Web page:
Back in 2010 I developed plantar fasciitis and it sucked in multiple ways on various levels over many months. I searched high and low for cures and tried quite a few of them. I finally kicked it, but had to try quite a few remedies along the way, each of which had somewhere between little and great success. The last 2 things I tried did the trick, but different things work for different people, so here’s the sum total of my intrepid internet explorations into this topic.
1. I wore a boot at night (something like this). I think it helped, but I always woke up during the night to take it off because it was bothersome. Unlike my other boots, it was utterly lacking in style.
2. I rubbed castor oil on the bottom of my foot, wore two socks over it, and wrapped it in a plastic bag. The internet told me that castor oil is super sticky and will mess up anything it touches, thus the layers and wrapping. It actually helped mightily the first couple times I used it, but became an exercise in gratuitous stickiness all too soon.
3. K-tape! This stuff was great during the period when I insisted on running anyway. One strip went sideways on the bottom of the foot and extended up, and one strip went lengthwise along the bottom of my foot and up my calf. I wore it all the time, not just when I was running, which made for a dramatic look at the office. This stuff was awesome, and they provide videos showing you how to apply it for whatever ailment you have.
4. I tried an elastic arch support (something like this), but it just made my foot sad.
5. I stopped running for months at a time, but it didn’t make a difference. My foot was mad and it was staying mad.
6. I subjected my foot to deep-tissue massage and active release technique. If you’ve ever given birth, you have an idea of the pain level involved in someone digging their thumbs into the fury-filled knots of an enraged plantar fascia. My foot did feel somewhat better for a few days after, though.
7. Some folks advise that you never, for one moment, go barefoot while suffering from PF. Keep a pair of Birkenstocks next to your bed and slide them on even if you’re just getting up in the middle of the night to pee, they say. I wasn’t quite that rigorous, but I did live in Crocs flipflops.
8. Another approach is to strengthen the foot. I did the funny walking drills daily: pacing up and down my living room on the insides of my feet, the outsides, on tippy toes, on heels, duckfooted, pigeon-toed. I still do these, actually, as these exercises are part of the Rogue Running regimen. I don’t know that they helped with this problem, though—I suspect they keep the foot strong and supple to prevent problems rather than cure them.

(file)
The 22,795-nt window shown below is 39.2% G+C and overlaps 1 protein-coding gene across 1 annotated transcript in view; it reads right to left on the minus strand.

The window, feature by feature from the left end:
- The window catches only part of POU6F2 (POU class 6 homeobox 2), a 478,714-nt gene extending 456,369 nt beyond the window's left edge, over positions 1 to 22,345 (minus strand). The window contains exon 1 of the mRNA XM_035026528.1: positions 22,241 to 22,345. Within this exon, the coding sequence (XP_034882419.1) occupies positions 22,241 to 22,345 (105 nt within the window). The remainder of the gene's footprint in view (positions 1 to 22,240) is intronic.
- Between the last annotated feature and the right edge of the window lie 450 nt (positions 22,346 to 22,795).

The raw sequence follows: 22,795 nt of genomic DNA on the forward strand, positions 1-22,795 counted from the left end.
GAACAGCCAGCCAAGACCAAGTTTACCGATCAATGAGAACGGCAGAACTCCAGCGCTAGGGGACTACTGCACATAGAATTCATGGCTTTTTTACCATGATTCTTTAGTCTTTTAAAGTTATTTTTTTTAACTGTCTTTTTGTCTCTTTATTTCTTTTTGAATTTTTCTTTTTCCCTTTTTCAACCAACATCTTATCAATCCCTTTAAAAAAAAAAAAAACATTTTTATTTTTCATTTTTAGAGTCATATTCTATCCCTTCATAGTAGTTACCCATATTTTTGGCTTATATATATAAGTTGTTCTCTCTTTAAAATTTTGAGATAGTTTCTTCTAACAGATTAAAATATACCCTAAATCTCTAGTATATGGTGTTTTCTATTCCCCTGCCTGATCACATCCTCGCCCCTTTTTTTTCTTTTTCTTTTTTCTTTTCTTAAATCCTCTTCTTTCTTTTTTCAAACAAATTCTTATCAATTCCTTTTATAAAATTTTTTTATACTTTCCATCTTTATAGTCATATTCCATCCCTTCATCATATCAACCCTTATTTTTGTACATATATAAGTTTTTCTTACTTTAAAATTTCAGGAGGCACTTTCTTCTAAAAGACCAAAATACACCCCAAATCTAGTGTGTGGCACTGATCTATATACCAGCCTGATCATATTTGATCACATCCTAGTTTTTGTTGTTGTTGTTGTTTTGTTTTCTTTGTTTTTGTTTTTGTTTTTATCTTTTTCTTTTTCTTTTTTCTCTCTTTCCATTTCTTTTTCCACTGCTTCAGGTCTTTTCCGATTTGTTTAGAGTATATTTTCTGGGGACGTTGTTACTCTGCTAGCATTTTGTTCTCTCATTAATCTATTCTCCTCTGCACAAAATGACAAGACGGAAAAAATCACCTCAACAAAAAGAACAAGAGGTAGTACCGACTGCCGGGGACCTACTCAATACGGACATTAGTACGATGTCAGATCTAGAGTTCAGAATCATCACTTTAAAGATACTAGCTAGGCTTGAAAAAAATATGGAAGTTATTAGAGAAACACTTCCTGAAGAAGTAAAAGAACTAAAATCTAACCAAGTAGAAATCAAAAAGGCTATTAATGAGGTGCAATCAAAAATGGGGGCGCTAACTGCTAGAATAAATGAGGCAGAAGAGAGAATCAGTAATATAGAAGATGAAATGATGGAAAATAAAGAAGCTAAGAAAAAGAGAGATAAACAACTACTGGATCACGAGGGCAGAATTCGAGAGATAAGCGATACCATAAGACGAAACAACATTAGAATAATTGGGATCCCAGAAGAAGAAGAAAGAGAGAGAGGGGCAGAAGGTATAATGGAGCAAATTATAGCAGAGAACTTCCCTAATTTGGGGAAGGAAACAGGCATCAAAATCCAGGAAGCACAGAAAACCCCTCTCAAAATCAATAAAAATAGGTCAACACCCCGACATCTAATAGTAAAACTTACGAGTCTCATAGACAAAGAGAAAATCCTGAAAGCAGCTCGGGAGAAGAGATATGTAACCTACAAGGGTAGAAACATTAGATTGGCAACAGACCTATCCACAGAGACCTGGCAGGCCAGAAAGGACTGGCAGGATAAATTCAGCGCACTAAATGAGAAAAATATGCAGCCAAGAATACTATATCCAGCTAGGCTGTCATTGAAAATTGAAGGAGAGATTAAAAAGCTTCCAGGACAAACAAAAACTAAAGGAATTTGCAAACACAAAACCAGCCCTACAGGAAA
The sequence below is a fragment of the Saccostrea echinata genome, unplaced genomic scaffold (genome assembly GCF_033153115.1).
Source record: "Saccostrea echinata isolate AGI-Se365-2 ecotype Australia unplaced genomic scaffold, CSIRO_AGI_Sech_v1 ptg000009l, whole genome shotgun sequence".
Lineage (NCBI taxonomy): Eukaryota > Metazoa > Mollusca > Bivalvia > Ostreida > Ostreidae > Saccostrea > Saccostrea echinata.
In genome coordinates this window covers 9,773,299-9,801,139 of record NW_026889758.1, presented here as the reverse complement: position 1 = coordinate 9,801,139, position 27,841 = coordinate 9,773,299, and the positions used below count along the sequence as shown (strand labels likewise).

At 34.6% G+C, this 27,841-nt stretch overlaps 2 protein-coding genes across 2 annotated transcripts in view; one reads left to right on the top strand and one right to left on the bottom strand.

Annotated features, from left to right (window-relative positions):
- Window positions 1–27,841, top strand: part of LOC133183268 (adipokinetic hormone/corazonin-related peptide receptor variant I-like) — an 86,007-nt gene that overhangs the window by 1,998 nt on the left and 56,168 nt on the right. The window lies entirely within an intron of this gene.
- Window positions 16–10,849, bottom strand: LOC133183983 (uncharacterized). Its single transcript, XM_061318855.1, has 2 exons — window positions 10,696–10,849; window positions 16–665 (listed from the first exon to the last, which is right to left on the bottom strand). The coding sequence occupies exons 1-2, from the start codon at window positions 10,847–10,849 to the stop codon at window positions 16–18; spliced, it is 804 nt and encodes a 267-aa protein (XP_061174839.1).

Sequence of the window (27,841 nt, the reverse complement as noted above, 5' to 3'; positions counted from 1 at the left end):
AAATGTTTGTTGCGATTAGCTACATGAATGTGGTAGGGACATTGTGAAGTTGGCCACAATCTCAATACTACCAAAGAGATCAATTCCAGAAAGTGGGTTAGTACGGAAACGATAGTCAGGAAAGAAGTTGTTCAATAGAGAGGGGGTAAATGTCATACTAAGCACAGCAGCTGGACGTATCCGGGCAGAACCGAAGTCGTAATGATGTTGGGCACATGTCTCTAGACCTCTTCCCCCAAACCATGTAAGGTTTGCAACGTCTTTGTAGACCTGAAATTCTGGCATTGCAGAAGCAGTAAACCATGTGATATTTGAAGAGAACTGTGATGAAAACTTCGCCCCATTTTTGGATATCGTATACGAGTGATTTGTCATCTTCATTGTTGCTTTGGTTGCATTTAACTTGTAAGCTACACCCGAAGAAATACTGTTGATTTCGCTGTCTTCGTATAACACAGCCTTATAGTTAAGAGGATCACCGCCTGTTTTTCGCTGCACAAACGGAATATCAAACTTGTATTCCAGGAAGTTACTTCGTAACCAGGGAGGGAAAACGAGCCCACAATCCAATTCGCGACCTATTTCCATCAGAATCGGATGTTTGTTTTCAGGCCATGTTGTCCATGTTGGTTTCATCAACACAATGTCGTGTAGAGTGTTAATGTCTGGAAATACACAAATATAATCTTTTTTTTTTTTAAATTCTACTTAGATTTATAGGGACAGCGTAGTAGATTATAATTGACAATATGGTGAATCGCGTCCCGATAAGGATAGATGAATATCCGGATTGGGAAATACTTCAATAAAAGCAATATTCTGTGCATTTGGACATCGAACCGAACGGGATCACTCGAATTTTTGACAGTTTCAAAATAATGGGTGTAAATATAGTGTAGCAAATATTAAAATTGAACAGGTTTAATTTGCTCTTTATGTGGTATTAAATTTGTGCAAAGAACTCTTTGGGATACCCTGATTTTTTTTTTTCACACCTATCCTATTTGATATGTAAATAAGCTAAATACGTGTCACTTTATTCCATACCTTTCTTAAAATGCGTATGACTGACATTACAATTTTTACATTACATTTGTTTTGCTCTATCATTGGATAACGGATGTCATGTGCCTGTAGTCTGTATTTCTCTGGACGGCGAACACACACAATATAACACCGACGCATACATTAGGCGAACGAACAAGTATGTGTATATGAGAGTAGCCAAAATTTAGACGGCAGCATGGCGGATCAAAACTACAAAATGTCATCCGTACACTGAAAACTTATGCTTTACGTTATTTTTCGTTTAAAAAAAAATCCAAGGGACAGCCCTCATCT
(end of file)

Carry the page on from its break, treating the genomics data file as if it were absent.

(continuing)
9. The greatest pain arose about an hour after a run. If I got a compression sock on that foot in time (something like this), it made a massive difference—the difference between being able to walk and being able to walk without yowling in pain.
10. Icing and Advil: temporary fixes, not useful long-term.
11. I found by accident that giving up grains, dairy, and sugar made a HUGE difference. I started eating Paleo to combat carb addiction and didn’t really put much stock in the diet’s claim to reduce systemic inflammation (among other claims). I’d tried taking of fish oil to decrease systemic inflammation, but eating Paleo really did reduce the inflammation in a consistent, lasting way.
12. And now for the thing that really did the trick: the foot stretch. I first read about this stretch in Runner’s World (“Build Stronger Feet and Ankles“) but didn’t realize that the one plantar stretch listed was the KEY to fixing plantar fuckcitis. Then I was browsing through Amazon and found this title: The 5-Minute Plantar Fasciitis Solution. Intriguing title with good reviews, but also $29.95 for 96 pages. I noticed the negative reviews were griping about how short it was and figured someone might just spill the secret in their review. Sure enough, one worthy commenter pointed out that the 5-minute secret was the plantar stretch I’d already read about, suggesting that we all just try the stretch 30x a day and, if it worked, donate $30 to our favorite charity instead of buying this glorified pamphlet. The stretch goes like this: sitting up, cross your ankle over one knee, and pull your toes back, feeling the stretch along the bottom of your foot. The key, it turns out, is to do the stretch 10 times in a row for 10 seconds each, 3 times a day, for as long as it takes till you feel better. It becomes a lifestyle, after a while, this toe bending, and after just a couple weeks the pain had decreased significantly. If I neglected the 30x daily routine, it would return (until I started eating Paleo, at which point everything felt better and I didn’t have to live the PF lifestyle any longer). Just as that anonymous Amazon commenter suggested, I donated $30 to a worthy local charity, the Green Corn Project. If this stretching routine helps you, I suggest you donate another $30 to your favorite charity too.
- Well: No Consensus on Plantar Fasciitis (well.blogs.nytimes.com)
- Logan Forsythe out at least six weeks with plantar fasciitis (hardballtalk.nbcsports.com)